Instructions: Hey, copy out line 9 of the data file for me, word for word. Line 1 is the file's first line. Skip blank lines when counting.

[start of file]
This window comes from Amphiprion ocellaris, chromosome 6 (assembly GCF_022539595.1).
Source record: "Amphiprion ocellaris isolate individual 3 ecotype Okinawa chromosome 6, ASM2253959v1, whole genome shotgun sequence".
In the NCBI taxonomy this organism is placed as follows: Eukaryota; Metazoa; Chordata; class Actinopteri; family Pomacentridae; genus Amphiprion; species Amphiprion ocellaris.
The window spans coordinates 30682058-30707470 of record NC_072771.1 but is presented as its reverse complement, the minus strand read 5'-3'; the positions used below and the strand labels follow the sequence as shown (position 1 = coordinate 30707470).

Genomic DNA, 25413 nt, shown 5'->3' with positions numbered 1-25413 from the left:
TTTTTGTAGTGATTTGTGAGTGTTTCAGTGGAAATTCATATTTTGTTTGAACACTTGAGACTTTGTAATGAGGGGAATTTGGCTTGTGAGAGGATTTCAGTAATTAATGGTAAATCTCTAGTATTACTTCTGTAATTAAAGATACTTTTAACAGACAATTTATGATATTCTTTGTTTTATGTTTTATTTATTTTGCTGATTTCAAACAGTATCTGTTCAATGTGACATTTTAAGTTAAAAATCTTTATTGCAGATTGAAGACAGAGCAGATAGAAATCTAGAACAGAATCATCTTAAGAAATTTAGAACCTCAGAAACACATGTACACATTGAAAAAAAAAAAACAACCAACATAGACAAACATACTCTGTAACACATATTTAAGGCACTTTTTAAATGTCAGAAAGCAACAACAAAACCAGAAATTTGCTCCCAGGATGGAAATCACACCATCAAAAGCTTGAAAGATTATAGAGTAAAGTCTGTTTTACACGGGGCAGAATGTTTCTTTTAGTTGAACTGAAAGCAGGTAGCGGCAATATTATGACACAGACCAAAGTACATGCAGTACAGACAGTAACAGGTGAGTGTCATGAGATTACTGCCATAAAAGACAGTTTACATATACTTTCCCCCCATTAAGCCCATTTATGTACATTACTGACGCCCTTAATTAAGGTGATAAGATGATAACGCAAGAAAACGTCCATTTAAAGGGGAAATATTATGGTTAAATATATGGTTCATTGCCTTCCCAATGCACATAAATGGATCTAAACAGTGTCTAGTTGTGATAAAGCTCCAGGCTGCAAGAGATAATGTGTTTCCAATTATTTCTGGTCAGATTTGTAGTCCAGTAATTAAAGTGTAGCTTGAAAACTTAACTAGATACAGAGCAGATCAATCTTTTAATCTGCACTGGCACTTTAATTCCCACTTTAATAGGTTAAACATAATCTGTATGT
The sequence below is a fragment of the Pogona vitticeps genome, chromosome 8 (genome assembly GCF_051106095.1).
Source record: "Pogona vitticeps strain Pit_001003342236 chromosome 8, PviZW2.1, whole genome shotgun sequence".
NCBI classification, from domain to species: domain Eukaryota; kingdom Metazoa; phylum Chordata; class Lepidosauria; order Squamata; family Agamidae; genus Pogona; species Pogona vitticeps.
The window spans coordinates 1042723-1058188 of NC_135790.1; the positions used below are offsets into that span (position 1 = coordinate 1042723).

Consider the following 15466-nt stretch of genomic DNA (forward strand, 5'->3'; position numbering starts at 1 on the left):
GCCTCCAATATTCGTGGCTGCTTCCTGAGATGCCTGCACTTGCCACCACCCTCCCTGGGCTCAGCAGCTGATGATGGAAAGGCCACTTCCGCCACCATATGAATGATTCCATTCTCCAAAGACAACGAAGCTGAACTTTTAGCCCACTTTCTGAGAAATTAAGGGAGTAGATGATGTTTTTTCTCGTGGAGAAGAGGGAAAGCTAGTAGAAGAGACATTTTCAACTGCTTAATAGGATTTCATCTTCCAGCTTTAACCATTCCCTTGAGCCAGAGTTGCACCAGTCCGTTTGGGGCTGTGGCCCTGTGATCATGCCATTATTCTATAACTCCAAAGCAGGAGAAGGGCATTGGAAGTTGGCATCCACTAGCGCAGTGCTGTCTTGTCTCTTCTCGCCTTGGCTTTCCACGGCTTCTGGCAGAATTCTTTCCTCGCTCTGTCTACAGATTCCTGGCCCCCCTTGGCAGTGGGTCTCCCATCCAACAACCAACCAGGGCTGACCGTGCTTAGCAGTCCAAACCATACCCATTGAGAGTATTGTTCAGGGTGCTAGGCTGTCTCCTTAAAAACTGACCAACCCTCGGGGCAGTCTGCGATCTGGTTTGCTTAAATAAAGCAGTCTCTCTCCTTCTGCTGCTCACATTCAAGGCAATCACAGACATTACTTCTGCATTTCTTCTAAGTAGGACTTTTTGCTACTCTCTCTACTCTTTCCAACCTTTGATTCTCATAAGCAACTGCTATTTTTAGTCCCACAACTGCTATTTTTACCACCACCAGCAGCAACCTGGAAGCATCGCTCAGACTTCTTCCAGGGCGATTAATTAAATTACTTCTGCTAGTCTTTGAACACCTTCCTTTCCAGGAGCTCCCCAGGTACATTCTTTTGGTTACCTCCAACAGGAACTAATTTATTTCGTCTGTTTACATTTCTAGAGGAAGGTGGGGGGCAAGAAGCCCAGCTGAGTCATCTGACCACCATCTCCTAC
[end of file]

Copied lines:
NCBI classification, from domain to species: domain Eukaryota; kingdom Metazoa; phylum Chordata; class Lepidosauria; order Squamata; family Agamidae; genus Pogona; species Pogona vitticeps.